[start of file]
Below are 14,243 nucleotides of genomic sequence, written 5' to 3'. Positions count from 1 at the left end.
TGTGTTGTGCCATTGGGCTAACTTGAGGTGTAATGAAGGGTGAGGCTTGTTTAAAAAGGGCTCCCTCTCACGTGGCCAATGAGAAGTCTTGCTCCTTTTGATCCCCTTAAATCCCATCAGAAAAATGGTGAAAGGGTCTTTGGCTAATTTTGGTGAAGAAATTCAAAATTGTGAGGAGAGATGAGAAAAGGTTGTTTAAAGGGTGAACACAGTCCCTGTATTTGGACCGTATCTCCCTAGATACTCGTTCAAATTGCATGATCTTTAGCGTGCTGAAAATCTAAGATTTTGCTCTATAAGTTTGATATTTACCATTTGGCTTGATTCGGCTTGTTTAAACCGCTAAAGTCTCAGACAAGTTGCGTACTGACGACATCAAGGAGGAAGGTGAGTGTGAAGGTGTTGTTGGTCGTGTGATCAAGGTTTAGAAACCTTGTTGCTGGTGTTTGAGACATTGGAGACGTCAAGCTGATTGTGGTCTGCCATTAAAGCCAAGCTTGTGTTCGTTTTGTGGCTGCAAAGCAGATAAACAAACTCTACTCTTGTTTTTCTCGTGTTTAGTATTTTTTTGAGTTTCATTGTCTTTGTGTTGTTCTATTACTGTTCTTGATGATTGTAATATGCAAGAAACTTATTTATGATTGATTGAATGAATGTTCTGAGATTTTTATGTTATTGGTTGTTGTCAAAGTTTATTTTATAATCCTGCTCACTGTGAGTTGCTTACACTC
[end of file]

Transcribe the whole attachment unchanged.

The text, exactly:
Below are 14,243 nucleotides of genomic sequence, written 5' to 3'. Positions count from 1 at the left end.
TGTGTTGTGCCATTGGGCTAACTTGAGGTGTAATGAAGGGTGAGGCTTGTTTAAAAAGGGCTCCCTCTCACGTGGCCAATGAGAAGTCTTGCTCCTTTTGATCCCCTTAAATCCCATCAGAAAAATGGTGAAAGGGTCTTTGGCTAATTTTGGTGAAGAAATTCAAAATTGTGAGGAGAGATGAGAAAAGGTTGTTTAAAGGGTGAACACAGTCCCTGTATTTGGACCGTATCTCCCTAGATACTCGTTCAAATTGCATGATCTTTAGCGTGCTGAAAATCTAAGATTTTGCTCTATAAGTTTGATATTTACCATTTGGCTTGATTCGGCTTGTTTAAACCGCTAAAGTCTCAGACAAGTTGCGTACTGACGACATCAAGGAGGAAGGTGAGTGTGAAGGTGTTGTTGGTCGTGTGATCAAGGTTTAGAAACCTTGTTGCTGGTGTTTGAGACATTGGAGACGTCAAGCTGATTGTGGTCTGCCATTAAAGCCAAGCTTGTGTTCGTTTTGTGGCTGCAAAGCAGATAAACAAACTCTACTCTTGTTTTTCTCGTGTTTAGTATTTTTTTGAGTTTCATTGTCTTTGTGTTGTTCTATTACTGTTCTTGATGATTGTAATATGCAAGAAACTTATTTATGATTGATTGAATGAATGTTCTGAGATTTTTATGTTATTGGTTGTTGTCAAAGTTTATTTTATAATCCTGCTCACTGTGAGTTGCTTACACTC